Photo: Dark and Broody via Flickr
We’ve all read an email or instant message that made our eyebrows furrow. Communication breakdowns happen all the time.Online conversations are easy to have thanks to Skype, AIM, Facebook, and email. They’re also frequently misunderstood.
A 2005 study published in the Journal of Personality and Social Psychology found that online messages are misinterpreted 50% of the time.
What’s more, writers of emails think they’re being crystal clear; they believe their tone will be properly interpreted 80% of the time.
For centuries, people have been sending handwritten letters without fail. But handwritten messages and typed communication are apples and oranges, the researchers explain. “What’s different in this medium is…the ease with which we can fire things back and forth. It makes text-based communication seem more informal and more like face-to-face communication than it really is,” says Nicholas Epley who performed the study.
Kristin Byron, assistant professor of Syracuse University’s Whitman School of Management wrote a paper that showed similar findings. Email generally increases the chances of mis-communication.
So what’s causing the communication breakdown? Egocentrism. In other words, email writers have trouble letting go of their own mindsets; they don’t consider the receiver’s perspective before they hit “send.”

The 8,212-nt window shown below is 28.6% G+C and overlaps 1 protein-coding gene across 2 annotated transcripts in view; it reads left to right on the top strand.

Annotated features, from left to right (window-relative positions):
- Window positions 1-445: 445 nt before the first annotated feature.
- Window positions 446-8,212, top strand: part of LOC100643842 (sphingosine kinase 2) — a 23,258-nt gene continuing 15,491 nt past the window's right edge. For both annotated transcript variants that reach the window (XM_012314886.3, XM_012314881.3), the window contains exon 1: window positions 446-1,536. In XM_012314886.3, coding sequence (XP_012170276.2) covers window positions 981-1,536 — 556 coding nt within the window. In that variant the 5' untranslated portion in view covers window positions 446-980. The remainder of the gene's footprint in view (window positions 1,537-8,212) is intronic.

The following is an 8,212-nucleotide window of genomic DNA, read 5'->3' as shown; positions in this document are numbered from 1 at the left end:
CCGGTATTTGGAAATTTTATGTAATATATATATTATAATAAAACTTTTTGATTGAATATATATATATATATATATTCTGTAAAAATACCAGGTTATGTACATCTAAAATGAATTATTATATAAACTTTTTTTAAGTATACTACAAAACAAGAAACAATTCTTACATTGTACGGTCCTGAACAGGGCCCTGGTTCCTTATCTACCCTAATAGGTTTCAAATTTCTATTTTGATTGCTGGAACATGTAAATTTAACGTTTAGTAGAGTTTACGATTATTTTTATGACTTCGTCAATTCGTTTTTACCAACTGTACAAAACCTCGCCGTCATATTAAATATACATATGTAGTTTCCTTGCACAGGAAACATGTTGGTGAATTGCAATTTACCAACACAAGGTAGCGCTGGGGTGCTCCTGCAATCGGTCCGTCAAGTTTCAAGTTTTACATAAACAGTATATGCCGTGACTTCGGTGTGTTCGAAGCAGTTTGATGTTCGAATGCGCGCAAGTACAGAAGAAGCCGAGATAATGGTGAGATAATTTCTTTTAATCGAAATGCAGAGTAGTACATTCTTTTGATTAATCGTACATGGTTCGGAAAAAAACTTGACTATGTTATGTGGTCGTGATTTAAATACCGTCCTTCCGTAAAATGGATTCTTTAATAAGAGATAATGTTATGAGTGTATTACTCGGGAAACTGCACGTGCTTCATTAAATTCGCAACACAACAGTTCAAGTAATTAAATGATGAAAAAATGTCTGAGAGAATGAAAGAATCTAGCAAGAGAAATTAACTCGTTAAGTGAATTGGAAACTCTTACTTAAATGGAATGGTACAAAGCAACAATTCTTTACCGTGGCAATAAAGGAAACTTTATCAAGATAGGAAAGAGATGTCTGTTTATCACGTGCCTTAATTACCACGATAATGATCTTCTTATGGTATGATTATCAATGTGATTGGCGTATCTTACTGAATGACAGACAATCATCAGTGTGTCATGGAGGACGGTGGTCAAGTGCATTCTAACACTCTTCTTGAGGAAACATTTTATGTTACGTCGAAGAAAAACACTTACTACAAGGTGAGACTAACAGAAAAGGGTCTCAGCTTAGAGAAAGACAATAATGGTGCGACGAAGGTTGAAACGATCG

What’s really crummy about this whole mis-communication thing is that it tends to skew negative. Jokes are reported less funny online than off, and neutral emails are frequently perceived as bad or offensive.
“When you communicate with a group you only know through electronic channels, it’s like having functional Asperger’s Syndrome — you are very logical and rational, but emotionally brittle,” NYU professor Clay Shirky says.
There is a glimmer of hope: As you become more familiar with your email contacts, the chances of your messages being misconstrued diminish.
The real solution? Leave more voicemails. People have far fewer problems interpreting these. 70-five per cent of the study’s subjects were able to correctly decipher phone messages as opposed to just 50-six per cent when it came to emails.
So, watch what you type or you could end up creating a lot of unspoken issues.
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